For all that your houseplants do for you—like cleaning the very air you breathe—the least you can do is give them a beautiful home. For showstopping indoor planters that won’t break the bank, we turned to some of our most loved ceramists and home decor brands for inspiration. These innovators have been cooking up some truly original house planter designs for succulents, small plants, and leafy greenery that’ll match any decor. Prefer a classic look? O.G. terra-cotta planters now come in sleek modern shapes. Looking for something flashy and modern? Shiny metal planters will add a glow. Just need a pop of color on the windowsill? There’s a hyper blue ceramic planter for that. And may we suggest that, if you do have that itch for a decor update, new plants (and, obviously, plant pots!) are really the best place to start.
“There’s something very Gothic about the design of this light planter” with its repeating pattern of pointed arches, said Mr. Pascoe. Pairing it with the frothy, very pale flowers of a miniature Cinderella crabapple tree would create “a classic blue-and-white palette—my favorite,” he said, adding that the planter’s sleek, aluminum surface updates the look. With long, slender branches that reach up and out like thin, curving fingers, Malus x ‘Cinzam’ “still looks enchanting in the winter when it has no foliage,” he said. Oomph Ocean Drive Outdoor Planter in blue, from $1,575, chairish.com
Third world maize (Zea mays L.) production is characterized by having extremely low yields, attributed in part to the poor planting methods employed. Maize planting in most third world countries involves placing 2–3 seeds per hill, with hills being roughly 30 cm apart. The variability in seeds per hill and distance between hills result in heterogeneous plant stands that are directly responsible for lower yields. Oklahoma State University (OSU) has developed a durable hand planter with a reciprocating internal drum that delivers single maize seeds per strike and that can also be used for mid-season application of urea fertilizer. The hand mountain planter is 1.4 m in length, 5.8 cm in diameter, and weighs 1.9 kg when empty. The seed hopper has the capacity to hold 1 kg of seed and the tip has a sharp pointed shovel which can deliver seed to a planting depth of 5 cm in no-till and tilled soils. The current prototype has been comprehensively tested and evaluated to deliver at least 80% single seeds (singulation), with 0% misses and work well across varying seed sizes (2652–4344 seeds/kg) and different operators. Using the OSU hand planter, third world maize producers with average yields of 2.0 Mg ha−1 could increase yields by 20%.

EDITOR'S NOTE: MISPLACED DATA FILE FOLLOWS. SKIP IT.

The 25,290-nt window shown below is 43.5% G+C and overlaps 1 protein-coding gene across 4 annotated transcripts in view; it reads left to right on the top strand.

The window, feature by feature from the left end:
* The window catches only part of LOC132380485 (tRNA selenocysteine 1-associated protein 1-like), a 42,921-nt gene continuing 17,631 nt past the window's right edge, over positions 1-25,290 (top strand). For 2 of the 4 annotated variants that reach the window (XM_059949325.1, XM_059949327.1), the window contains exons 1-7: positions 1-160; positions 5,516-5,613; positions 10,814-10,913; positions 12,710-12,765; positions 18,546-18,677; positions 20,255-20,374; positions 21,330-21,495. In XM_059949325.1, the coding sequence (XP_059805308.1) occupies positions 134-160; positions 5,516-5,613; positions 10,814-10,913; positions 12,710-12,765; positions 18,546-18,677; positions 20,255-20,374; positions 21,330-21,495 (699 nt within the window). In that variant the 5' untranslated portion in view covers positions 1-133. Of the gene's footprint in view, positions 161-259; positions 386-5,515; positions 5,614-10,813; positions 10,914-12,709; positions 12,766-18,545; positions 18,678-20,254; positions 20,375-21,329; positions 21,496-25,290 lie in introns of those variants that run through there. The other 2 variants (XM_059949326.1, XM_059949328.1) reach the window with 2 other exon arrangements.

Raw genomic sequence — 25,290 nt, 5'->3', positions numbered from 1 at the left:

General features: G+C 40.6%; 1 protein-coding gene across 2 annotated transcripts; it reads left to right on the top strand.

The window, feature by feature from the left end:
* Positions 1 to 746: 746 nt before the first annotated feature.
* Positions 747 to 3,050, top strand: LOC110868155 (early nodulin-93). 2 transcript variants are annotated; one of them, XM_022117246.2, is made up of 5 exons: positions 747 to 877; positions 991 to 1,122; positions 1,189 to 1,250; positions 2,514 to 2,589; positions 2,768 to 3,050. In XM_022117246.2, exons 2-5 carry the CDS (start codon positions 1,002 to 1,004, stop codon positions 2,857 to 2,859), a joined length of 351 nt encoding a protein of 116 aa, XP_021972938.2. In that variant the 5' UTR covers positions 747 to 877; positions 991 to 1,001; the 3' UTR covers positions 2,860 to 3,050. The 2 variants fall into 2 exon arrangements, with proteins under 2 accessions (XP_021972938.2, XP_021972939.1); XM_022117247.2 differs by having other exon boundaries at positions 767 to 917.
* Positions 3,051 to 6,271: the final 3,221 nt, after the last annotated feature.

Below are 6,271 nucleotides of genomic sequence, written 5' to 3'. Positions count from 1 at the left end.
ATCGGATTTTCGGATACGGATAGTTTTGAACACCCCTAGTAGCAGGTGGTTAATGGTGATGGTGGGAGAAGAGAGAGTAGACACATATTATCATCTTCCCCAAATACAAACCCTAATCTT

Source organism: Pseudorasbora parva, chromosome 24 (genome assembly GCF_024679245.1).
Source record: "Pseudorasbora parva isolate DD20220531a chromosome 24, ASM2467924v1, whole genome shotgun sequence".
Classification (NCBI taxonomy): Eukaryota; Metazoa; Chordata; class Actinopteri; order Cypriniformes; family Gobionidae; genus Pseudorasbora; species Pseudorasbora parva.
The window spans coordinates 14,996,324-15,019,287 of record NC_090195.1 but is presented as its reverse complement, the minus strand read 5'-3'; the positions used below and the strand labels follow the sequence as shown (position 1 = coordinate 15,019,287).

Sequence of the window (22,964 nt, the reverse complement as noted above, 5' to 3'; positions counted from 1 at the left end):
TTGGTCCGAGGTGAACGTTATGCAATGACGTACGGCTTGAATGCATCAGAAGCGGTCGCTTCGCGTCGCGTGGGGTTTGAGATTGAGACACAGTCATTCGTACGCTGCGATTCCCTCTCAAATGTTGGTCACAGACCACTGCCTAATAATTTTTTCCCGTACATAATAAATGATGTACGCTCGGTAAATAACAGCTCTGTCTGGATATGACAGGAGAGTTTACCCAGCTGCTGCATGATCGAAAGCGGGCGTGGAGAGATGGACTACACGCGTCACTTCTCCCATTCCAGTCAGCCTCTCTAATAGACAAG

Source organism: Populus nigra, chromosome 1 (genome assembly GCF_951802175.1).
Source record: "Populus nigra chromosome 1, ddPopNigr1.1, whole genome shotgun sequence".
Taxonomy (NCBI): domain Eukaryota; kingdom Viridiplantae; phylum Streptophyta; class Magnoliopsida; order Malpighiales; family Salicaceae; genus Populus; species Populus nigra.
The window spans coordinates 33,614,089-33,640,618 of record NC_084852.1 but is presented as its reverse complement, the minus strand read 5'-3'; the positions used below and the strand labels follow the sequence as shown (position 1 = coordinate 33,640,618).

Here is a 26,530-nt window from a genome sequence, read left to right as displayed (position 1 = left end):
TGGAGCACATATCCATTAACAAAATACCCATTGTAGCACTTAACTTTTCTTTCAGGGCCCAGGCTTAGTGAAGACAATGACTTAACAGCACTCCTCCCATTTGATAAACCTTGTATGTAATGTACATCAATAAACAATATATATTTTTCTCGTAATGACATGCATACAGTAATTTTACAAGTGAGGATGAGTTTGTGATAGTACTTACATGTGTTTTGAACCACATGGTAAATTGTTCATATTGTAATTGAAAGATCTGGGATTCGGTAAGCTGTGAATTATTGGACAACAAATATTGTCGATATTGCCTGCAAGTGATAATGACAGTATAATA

Choose a spot that gets at least six hours of sun. If your planter is against a wall, you can get by with less sun because of the reflected heat.
A 4-ft.-wide planter is ideal for harvesting from both sides. Keep it to 3 ft. wide if you’re placing your unusual planter against a wall or fence.
Line your planter with a “fish-safe” rubber membrane. It will prolong the life of the wood without leaching chemicals into the soil (and your food). You can buy fish-safe pond liners in different thicknesses and materials at home centers, garden centers and online retailers.It’s always a good idea to make sure depth-gauge wheels are in contact with the soil surface. This check is particularly necessary when planting at deeper than normal depths or if dry soil increases penetration resistance encountered by the seed opener. If gauge wheels are not on the soil surface, extra weight must be transferred to the row unit via the down force system on the parallel links attaching the row unit to the planter frame. In some cases, extra weight may be required on the planter toolbar frame to allow penetration of the seed opener. This last issue is more commonly encountered when a large number of row units are used on a given multi level planter toolbar (e.g., narrow- or split-row planter use) or separate fertilizer injectors are used on the planter.